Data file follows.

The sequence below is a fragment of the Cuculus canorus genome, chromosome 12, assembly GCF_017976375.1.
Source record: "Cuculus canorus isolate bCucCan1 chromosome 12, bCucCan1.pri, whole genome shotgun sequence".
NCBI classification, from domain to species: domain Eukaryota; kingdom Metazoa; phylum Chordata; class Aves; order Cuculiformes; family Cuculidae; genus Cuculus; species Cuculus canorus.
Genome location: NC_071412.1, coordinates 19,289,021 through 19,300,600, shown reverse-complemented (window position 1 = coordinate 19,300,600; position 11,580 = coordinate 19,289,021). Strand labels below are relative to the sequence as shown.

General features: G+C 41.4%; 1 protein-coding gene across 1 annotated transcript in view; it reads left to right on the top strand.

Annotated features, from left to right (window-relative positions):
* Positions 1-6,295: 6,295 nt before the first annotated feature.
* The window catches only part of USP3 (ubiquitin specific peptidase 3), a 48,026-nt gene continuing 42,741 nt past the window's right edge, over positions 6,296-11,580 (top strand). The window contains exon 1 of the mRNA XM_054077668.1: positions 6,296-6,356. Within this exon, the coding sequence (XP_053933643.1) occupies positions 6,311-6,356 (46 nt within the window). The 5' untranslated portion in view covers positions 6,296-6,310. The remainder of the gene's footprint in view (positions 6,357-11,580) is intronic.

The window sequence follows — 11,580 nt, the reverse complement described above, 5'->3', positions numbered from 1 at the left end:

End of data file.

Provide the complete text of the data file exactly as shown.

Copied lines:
The sequence below is a fragment of the Cuculus canorus genome, chromosome 12, assembly GCF_017976375.1.
Source record: "Cuculus canorus isolate bCucCan1 chromosome 12, bCucCan1.pri, whole genome shotgun sequence".
NCBI classification, from domain to species: domain Eukaryota; kingdom Metazoa; phylum Chordata; class Aves; order Cuculiformes; family Cuculidae; genus Cuculus; species Cuculus canorus.
Genome location: NC_071412.1, coordinates 19,289,021 through 19,300,600, shown reverse-complemented (window position 1 = coordinate 19,300,600; position 11,580 = coordinate 19,289,021). Strand labels below are relative to the sequence as shown.

General features: G+C 41.4%; 1 protein-coding gene across 1 annotated transcript in view; it reads left to right on the top strand.

Annotated features, from left to right (window-relative positions):
* Positions 1-6,295: 6,295 nt before the first annotated feature.
* The window catches only part of USP3 (ubiquitin specific peptidase 3), a 48,026-nt gene continuing 42,741 nt past the window's right edge, over positions 6,296-11,580 (top strand). The window contains exon 1 of the mRNA XM_054077668.1: positions 6,296-6,356. Within this exon, the coding sequence (XP_053933643.1) occupies positions 6,311-6,356 (46 nt within the window). The 5' untranslated portion in view covers positions 6,296-6,310. The remainder of the gene's footprint in view (positions 6,357-11,580) is intronic.

The window sequence follows — 11,580 nt, the reverse complement described above, 5'->3', positions numbered from 1 at the left end: